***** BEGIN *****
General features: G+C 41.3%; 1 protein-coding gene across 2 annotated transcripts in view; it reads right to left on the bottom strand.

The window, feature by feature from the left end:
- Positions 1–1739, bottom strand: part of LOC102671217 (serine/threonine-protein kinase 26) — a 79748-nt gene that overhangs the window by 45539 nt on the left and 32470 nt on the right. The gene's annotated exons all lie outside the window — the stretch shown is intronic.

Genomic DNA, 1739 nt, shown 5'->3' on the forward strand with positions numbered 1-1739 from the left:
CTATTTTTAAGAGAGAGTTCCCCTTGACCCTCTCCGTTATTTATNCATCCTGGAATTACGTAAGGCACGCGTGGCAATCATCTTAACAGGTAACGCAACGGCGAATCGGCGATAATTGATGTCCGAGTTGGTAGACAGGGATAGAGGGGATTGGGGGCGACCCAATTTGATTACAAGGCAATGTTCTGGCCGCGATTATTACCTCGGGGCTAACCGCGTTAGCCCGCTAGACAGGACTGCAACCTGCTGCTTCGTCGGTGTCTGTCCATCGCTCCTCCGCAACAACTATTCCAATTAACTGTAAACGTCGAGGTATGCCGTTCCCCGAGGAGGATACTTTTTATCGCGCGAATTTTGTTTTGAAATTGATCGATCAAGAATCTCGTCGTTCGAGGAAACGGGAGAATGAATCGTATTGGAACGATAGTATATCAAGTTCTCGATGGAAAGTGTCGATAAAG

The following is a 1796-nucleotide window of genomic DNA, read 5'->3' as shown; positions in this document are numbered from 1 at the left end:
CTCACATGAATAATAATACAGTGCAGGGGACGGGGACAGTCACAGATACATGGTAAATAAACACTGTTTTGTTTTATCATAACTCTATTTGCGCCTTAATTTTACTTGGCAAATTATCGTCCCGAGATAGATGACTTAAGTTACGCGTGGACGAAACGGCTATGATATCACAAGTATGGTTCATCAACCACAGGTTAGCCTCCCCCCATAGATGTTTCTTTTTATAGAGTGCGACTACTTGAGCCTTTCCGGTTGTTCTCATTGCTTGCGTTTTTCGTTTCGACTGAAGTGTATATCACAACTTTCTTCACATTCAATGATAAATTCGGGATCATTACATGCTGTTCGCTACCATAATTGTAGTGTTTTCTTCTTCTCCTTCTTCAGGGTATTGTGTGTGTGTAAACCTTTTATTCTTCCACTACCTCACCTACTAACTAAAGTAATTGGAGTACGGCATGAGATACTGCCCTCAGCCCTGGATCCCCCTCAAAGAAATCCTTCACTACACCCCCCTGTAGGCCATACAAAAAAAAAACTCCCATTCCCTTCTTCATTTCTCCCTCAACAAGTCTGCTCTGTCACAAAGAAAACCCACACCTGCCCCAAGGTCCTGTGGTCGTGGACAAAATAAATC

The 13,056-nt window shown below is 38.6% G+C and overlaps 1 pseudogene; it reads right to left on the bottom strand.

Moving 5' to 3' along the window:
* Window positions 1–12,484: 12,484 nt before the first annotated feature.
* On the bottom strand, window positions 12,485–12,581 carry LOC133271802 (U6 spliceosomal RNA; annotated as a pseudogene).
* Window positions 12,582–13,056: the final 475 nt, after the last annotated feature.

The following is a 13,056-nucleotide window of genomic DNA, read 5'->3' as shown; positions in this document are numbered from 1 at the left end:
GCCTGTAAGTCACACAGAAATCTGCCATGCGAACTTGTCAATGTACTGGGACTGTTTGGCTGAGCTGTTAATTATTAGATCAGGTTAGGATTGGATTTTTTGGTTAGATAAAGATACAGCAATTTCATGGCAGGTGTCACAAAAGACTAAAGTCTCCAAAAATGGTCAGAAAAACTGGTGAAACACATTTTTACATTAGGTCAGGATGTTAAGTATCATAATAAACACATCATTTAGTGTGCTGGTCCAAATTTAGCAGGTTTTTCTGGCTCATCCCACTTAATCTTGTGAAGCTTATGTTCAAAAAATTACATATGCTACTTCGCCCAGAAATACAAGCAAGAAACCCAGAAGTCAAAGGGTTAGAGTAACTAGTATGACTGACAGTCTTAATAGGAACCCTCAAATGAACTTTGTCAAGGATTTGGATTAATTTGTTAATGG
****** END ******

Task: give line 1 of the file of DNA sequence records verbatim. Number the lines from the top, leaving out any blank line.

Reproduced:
General features: G+C 41.3%; 1 protein-coding gene across 2 annotated transcripts in view; it reads right to left on the bottom strand.